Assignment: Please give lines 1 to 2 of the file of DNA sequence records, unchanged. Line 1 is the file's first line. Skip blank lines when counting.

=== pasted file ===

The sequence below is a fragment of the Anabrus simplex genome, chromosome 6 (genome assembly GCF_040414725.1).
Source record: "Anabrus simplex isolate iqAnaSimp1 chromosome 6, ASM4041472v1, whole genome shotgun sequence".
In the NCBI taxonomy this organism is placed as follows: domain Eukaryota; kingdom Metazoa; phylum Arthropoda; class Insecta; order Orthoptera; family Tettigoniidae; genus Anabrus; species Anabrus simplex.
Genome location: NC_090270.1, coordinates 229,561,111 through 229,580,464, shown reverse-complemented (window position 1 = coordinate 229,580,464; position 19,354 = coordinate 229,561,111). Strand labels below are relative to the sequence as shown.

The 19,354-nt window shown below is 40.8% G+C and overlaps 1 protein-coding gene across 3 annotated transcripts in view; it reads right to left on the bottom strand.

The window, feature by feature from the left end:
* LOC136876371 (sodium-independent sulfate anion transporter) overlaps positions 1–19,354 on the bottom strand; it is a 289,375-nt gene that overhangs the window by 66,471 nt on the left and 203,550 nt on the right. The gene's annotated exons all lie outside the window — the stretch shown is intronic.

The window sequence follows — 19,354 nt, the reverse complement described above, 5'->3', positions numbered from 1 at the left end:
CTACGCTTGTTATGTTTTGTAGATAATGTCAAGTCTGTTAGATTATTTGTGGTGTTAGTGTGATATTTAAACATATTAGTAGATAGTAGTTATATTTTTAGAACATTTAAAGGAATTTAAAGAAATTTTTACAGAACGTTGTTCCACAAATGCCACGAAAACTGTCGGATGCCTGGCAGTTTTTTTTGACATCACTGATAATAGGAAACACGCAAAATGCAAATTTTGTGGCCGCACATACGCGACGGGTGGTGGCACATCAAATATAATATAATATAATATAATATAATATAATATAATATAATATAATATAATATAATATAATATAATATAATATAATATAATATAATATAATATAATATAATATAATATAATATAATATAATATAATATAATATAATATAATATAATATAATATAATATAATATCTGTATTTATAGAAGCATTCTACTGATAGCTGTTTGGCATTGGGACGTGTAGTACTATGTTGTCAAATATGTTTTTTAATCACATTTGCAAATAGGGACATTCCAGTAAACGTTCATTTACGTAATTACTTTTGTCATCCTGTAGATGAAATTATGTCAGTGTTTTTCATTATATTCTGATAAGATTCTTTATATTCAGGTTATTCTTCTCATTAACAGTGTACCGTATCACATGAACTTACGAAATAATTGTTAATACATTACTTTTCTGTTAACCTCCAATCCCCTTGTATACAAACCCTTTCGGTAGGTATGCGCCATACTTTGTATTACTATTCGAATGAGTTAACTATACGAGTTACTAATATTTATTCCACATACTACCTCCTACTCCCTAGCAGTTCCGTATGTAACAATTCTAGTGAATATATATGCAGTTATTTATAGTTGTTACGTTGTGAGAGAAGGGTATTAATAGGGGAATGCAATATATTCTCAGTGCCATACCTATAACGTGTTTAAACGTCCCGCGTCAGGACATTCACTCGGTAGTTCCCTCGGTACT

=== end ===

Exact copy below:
The sequence below is a fragment of the Anabrus simplex genome, chromosome 6 (genome assembly GCF_040414725.1).
Source record: "Anabrus simplex isolate iqAnaSimp1 chromosome 6, ASM4041472v1, whole genome shotgun sequence".